Referring now to FIG. 5B, which illustrates the second half of the buffer request command 150 of FIG. 5A, the Vlan_I field 521 may be for specifying a VLAN filter index. This and other filter indexes are used by the fabric receiver 160 to index a table of bit masks 210. The SrcPort_I field 522 may be to specify a source port index, defining the source port from which the packet originated. The Mesh_I field 523 may be used to specify a mesh index and may be used as a part of a load balancing forwarding process. The TrkBal_I field 524 may be used to specify a trunk balancing index and may be used, for example, to load balance between multiple links connecting two nodes. The Spare_I field 525 may be an unused field reserved for a future index. The dst_chip field 526 may be for specifying the destination fabric receiver 160 for this buffer request 150. The fabric 121 may use this field when routing the buffer request 150.

Referring now to the exemplary buffer request command 150 of FIG. 6A and FIG. 6B, the BEA field 611 in the half of the buffer request command 150 in FIG. 6A may be for indicating that best efforts are acceptable. For example, to accept the buffer request 150, the fabric receiver 160 need only find a single port 180 with available buffer space in the outbound memory 185. If this bit is cleared it may indicate that all ports 180 that are to receive the packet(s) must have free buffer space.

Continuing with FIG. 6A the xfer18 field 614 may be for indicating the number of 18 byte transfers necessary for the packet. The src_chip field 615 may be for identifying the chip (e.g., fabric driver 140) from which the request is originating and may be used to route the buffer reply 190. The src_tag field 616 may specify information that is echoed back in the buffer reply 190 to associate the buffer reply 190 with the buffer request 150.

Referring now to FIG. 6B, the second half of the buffer request command 150 illustrated in FIG. 6A will be discussed. The Mcast_I field 621 may be for specifying a multicast index, which is used by the fabric receiver 160 to index a table 170 of bit masks 210 to determined which ports 180 are to receive the multicast. The Dpath field 622 may be for a filter index and may specify data path information that may be related to protocols, for example. The TrkUcastFld_I field 623 may be for a TrunklUnicast/Flood filter index and may be used in specifying the destination logical port(s) for unicast packet(s). The Proto_I field 624 may be for a prototype filter index and may be for identifying protocols, for example. The Spare2_I field 625 may be reserved for a future filter index. Finally, the dst_chip field 626 may be identical to the dst_chip information from the exemplary buffer request command 150 in FIG. 5B.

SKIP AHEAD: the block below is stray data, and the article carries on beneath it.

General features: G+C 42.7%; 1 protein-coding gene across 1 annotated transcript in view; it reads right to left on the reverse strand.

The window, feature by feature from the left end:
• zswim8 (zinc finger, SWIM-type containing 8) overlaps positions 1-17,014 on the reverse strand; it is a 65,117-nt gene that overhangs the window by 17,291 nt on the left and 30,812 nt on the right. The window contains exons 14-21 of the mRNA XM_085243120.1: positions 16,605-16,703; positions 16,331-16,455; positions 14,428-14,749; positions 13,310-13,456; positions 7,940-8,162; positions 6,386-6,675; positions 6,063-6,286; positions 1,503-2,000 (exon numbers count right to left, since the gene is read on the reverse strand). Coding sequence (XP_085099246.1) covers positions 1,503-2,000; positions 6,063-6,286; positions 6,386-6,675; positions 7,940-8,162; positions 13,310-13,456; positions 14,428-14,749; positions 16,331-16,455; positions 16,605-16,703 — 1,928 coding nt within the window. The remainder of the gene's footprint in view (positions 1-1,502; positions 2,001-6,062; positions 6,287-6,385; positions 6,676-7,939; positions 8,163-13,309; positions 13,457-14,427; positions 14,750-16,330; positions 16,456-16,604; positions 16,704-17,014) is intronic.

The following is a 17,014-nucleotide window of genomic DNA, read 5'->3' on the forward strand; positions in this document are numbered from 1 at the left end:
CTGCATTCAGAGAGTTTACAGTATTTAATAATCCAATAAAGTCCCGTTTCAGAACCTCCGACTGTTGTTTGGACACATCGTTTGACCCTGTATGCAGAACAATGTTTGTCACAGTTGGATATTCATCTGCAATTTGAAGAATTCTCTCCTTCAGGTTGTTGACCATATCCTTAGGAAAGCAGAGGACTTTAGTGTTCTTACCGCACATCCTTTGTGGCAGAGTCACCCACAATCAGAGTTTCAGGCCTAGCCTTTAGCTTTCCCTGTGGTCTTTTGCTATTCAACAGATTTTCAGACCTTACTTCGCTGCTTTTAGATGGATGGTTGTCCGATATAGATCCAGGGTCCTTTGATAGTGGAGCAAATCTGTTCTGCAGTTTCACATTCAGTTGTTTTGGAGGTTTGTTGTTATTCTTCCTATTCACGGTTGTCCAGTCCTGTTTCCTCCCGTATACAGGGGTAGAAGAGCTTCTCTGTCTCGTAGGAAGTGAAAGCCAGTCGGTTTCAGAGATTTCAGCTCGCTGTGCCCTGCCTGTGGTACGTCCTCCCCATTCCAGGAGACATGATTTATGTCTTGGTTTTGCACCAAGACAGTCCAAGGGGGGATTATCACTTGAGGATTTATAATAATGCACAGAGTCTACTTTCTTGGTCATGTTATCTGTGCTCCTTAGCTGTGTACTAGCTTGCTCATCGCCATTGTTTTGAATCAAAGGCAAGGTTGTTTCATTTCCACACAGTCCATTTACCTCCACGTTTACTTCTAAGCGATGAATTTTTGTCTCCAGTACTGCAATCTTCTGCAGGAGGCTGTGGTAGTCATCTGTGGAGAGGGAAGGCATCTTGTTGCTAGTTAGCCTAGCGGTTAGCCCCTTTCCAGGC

Referring now to FIG. 7A and FIG. 7B an exemplary buffer reply command 190 will be discussed. The status table 750 of FIG. 7C will be referred to when discussing the status of the buffer reply command 190. As discussed herein, the fabric receiver 160 may indicate that the packet should be sent now, later, or dropped. If the packet is to be sent later, the fabric receiver sets the status field 711 to the value for NACK (e.g., “00”). The value in the nak_dly field 712 and the snak_dly field 713 specify the length of delay. For example, referring to FIG. 7C, various time periods are specified. Embodiments of the present invention are well suited to defining whatever time delays are convenient and appropriate.

Still referring to FIG. 7C, if the packet is to be dropped, the status field 711 may be set to “01” to indicate no buffer space was reserved in outbound memory 185. If the packet is to be transferred, the status field 711 maybe set to partial ACK or full ACK, as illustrated in FIG. 7C.